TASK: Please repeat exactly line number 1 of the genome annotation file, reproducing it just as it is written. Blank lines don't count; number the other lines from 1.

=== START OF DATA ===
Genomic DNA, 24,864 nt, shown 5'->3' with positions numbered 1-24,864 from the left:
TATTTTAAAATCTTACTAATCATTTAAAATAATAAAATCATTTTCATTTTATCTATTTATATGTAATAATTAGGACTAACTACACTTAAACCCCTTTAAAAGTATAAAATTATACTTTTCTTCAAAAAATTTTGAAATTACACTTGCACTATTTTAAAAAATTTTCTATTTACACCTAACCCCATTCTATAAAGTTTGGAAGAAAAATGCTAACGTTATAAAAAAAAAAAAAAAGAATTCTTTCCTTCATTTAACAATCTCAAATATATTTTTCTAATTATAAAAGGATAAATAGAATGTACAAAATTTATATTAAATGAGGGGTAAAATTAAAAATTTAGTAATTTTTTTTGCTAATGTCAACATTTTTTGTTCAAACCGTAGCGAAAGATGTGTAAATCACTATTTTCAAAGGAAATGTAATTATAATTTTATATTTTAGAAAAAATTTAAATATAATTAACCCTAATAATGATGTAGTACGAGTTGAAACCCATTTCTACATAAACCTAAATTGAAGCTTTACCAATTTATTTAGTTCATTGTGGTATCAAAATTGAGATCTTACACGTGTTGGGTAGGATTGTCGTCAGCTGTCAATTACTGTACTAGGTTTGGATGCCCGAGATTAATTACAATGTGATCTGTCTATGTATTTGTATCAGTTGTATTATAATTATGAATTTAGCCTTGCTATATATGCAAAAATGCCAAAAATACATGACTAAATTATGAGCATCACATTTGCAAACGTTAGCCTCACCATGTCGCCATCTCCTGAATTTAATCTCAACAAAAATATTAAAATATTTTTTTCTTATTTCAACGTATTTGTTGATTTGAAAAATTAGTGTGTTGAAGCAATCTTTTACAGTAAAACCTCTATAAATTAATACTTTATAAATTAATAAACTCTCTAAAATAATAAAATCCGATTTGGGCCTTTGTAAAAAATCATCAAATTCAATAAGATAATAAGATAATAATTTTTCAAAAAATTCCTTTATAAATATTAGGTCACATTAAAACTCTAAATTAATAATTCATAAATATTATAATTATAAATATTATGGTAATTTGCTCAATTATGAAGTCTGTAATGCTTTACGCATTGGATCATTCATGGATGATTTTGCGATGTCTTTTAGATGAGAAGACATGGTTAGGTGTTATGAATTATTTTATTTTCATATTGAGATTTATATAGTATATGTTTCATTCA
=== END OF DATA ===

Genomic DNA, 24,864 nt, shown 5'->3' with positions numbered 1-24,864 from the left: